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Celebrating how medical discoveries made with animal research have helped our companion animals live longer, happier, healthier lives.

Animal research saves lives.

Knowledge gained from animal research has contributed to a dramatically extended human life span.
Learn how you and your pets have benefited from animal research.

Animal Research News

Researchers use stem cells to help rats with paraplegia walk again – November 17, 2017

After the scaffolds and stem cells were implanted, the researchers stitched up all the rats, including the control group, and observed them for any improvements. Rats that received both the scaffold and induced stem cells recovered better than the other groups; 42% of these rats were able to walk and support their body weight with their hind legs after three weeks. Furthermore 75% of this group reacted to stimuli in their hind legs and tail. Fewer rats with the non-induced stem cells recovered as fully as the rats with the induced stem cells. Furthermore, researchers found the scaffold-only group could not respond to any stimuli in their hind legs or tail, and rats in the control group did not improve at all. Read more in Frontiers in Neuroscience

Chimps recoil from food placed near soft, moist objects – November 17, 2017

In effort to determine what grosses out a chimpanzee, researchers from Kyoto University’s Primate Research Institute observed chimps at the Primate Center at CIRMF in Gabon. ‘If chimpanzees and other primates can discern contamination risk via different cues, individuals with higher sensitivities to feces and other bodily fluids may be less infected, which could have important health benefits,’ explains Cecile Sarabian, the lead author of the study. ‘Moreover, such results may have implications for animal welfare and management. Read more in Daily Mail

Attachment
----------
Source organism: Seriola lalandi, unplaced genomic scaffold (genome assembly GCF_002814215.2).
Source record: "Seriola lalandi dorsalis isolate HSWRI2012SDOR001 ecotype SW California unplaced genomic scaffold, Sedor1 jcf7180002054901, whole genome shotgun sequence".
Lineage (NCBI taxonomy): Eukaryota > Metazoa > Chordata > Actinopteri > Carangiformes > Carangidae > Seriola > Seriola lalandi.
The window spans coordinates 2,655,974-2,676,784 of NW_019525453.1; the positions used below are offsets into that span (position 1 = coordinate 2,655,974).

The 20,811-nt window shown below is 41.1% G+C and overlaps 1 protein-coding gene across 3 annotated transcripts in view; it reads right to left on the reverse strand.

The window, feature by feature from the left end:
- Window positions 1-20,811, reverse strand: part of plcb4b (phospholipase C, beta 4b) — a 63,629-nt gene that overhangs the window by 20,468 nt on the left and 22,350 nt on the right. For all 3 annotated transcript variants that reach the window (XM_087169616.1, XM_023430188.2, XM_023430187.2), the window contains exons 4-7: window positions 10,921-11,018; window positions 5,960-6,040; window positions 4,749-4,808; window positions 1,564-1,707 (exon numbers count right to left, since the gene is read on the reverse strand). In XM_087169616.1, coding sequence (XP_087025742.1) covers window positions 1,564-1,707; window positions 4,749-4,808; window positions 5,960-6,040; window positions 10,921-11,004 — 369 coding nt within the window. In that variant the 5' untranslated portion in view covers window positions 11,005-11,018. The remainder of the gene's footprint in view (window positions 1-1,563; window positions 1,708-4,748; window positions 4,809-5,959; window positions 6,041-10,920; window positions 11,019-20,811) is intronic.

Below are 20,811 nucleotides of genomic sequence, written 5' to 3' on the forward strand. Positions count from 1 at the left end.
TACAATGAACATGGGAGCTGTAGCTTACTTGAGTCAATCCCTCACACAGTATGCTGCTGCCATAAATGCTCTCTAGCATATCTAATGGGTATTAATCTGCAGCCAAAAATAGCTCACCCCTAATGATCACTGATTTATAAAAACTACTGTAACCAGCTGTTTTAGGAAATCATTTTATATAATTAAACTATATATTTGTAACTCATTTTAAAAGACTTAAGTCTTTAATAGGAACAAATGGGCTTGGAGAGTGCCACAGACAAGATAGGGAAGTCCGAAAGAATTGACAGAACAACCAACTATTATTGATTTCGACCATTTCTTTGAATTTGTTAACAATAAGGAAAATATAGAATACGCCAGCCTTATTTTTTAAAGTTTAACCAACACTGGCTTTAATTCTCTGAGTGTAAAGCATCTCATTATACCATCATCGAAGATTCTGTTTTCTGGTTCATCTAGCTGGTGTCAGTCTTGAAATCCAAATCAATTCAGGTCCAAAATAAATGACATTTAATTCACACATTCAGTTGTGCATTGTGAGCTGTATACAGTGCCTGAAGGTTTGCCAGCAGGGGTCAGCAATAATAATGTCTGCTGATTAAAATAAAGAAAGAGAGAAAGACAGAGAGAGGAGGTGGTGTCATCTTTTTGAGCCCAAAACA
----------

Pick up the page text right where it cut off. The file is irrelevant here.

FBR BLOG: DOG STUDIES MAY OFFER HOPE FOR PEOPLE AND CANINES AFFLICTED BY AN AGGRESSIVE FORM OF BREAST CANCER – October 27, 2017

Subtypes of breast cancer are generally identified according to the presence or absence of “receptors” known to fuel most breast cancers: estrogen receptors, progesterone receptors and human epidermal growth factor receptor 2 (HER2). However, some patients develop a particularly aggressive tumor that does not exhibit any of the three. In what is called triple negative breast cancer, which forms as a result of chemotherapy, many of the more common treatments that are tailored to target one (or a combination of 2-3) of the tumor’s receptors are rendered ineffective. It disproportionately affects young African-American women—at triple the rate it’s diagnosed in women of other races—and in both humans and animals, it’s rare and carries a poor prognosis as compared with other forms of breast cancer. For years, researchers have struggled to find models in which to study the disease. Read FBR BLOG

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“All advances in medicine have an underlying basis in biomedical research. Animal research is done with great care and is done with special concern for the ethical treatment of the animals. The importance of medical research lies in the fact that new knowledge in medicine and innovative development is going to take place only when medical research is done.”

Dr. Michael E. DeBakey, Jr. (Legendary Heart Surgeon and Inventor)

What is Animal Testing and Research?

Learn about how animal testing and research leads to cures for people and animals.

Animal Testing and Research Facts

Get the facts about animal testing and research.

Why Animal Testing is Important

Animal testing and research has led to nearly every drug, treatment, medical device and therapy available today. 

Research With Dogs Benefits People and Pets

The close relationship between dogs and people may pre-date recorded history. One of the most significant results of our partnership with dogs has been their contribution to our understanding of diseases, treatment, prevention, and cures. Dogs and people get many of the same diseases because we live in the same environment, breathe the same air, walk the same sidewalks and yards. What we can glean from studying dogs in medical research often yields treatments and cures that help both humans and animals.

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Since 1981, FBR has been dedicated to improving human and animal health by providing continuous service to America’s research community.

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